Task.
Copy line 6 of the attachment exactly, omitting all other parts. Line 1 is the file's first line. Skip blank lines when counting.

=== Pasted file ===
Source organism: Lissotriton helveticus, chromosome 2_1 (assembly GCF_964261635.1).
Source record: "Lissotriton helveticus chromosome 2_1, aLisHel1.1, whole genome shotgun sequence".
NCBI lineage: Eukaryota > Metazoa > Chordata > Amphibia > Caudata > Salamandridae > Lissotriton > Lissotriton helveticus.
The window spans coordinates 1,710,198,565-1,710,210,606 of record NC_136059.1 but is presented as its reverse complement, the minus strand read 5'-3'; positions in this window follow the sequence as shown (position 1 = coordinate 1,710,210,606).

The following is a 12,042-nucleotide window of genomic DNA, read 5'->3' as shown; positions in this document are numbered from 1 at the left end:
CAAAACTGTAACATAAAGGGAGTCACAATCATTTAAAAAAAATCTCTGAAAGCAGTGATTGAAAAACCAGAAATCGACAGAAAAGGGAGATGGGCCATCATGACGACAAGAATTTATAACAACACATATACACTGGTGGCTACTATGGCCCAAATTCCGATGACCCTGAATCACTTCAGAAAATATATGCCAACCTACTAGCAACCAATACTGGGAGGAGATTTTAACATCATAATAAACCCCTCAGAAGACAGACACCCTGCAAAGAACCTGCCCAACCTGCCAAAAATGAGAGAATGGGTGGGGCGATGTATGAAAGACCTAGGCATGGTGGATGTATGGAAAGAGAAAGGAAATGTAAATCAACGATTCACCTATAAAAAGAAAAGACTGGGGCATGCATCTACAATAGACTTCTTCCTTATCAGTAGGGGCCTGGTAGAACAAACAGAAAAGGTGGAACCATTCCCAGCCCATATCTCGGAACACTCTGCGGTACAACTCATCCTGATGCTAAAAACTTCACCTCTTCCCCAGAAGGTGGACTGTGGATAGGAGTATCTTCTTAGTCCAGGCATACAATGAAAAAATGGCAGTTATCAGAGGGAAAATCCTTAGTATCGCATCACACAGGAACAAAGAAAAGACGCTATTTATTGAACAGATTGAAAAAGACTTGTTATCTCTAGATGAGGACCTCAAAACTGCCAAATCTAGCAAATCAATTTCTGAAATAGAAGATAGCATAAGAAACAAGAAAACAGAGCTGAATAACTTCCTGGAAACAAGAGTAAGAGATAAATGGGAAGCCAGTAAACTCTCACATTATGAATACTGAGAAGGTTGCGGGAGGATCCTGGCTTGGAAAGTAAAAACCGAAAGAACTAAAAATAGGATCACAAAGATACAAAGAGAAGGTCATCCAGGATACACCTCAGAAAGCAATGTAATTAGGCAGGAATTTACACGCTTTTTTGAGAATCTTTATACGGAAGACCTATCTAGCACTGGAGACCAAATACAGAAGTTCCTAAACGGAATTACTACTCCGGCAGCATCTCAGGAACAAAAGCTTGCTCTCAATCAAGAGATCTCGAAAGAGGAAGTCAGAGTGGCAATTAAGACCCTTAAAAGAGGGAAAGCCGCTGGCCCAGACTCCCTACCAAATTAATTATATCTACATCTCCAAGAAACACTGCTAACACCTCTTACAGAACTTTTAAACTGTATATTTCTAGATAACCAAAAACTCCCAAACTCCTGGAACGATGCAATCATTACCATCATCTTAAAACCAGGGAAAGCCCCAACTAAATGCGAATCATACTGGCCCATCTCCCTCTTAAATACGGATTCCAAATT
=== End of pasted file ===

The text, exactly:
CAAAACTGTAACATAAAGGGAGTCACAATCATTTAAAAAAAATCTCTGAAAGCAGTGATTGAAAAACCAGAAATCGACAGAAAAGGGAGATGGGCCATCATGACGACAAGAATTTATAACAACACATATACACTGGTGGCTACTATGGCCCAAATTCCGATGACCCTGAATCACTTCAGAAAATATATGCCAACCTACTAGCAACCAATACTGGGAGGAGATTTTAACATCATAATAAACCCCTCAGAAGACAGACACCCTGCAAAGAACCTGCCCAACCTGCCAAAAATGAGAGAATGGGTGGGGCGATGTATGAAAGACCTAGGCATGGTGGATGTATGGAAAGAGAAAGGAAATGTAAATCAACGATTCACCTATAAAAAGAAAAGACTGGGGCATGCATCTACAATAGACTTCTTCCTTATCAGTAGGGGCCTGGTAGAACAAACAGAAAAGGTGGAACCATTCCCAGCCCATATCTCGGAACACTCTGCGGTACAACTCATCCTGATGCTAAAAACTTCACCTCTTCCCCAGAAGGTGGACTGTGGATAGGAGTATCTTCTTAGTCCAGGCATACAATGAAAAAATGGCAGTTATCAGAGGGAAAATCCTTAGTATCGCATCACACAGGAACAAAGAAAAGACGCTATTTATTGAACAGATTGAAAAAGACTTGTTATCTCTAGATGAGGACCTCAAAACTGCCAAATCTAGCAAATCAATTTCTGAAATAGAAGATAGCATAAGAAACAAGAAAACAGAGCTGAATAACTTCCTGGAAACAAGAGTAAGAGATAAATGGGAAGCCAGTAAACTCTCACATTATGAATACTGAGAAGGTTGCGGGAGGATCCTGGCTTGGAAAGTAAAAACCGAAAGAACTAAAAATAGGATCACAAAGATACAAAGAGAAGGTCATCCAGGATACACCTCAGAAAGCAATGTAATTAGGCAGGAATTTACACGCTTTTTTGAGAATCTTTATACGGAAGACCTATCTAGCACTGGAGACCAAATACAGAAGTTCCTAAACGGAATTACTACTCCGGCAGCATCTCAGGAACAAAAGCTTGCTCTCAATCAAGAGATCTCGAAAGAGGAAGTCAGAGTGGCAATTAAGACCCTTAAAAGAGGGAAAGCCGCTGGCCCAGACTCCCTACCAAATTAATTATATCTACATCTCCAAGAAACACTGCTAACACCTCTTACAGAACTTTTAAACTGTATATTTCTAGATAACCAAAAACTCCCAAACTCCTGGAACGATGCAATCATTACCATCATCTTAAAACCAGGGAAAGCCCCAACTAAATGCGAATCATACTGGCCCATCTCCCTCTTAAATACGGATTCCAAATT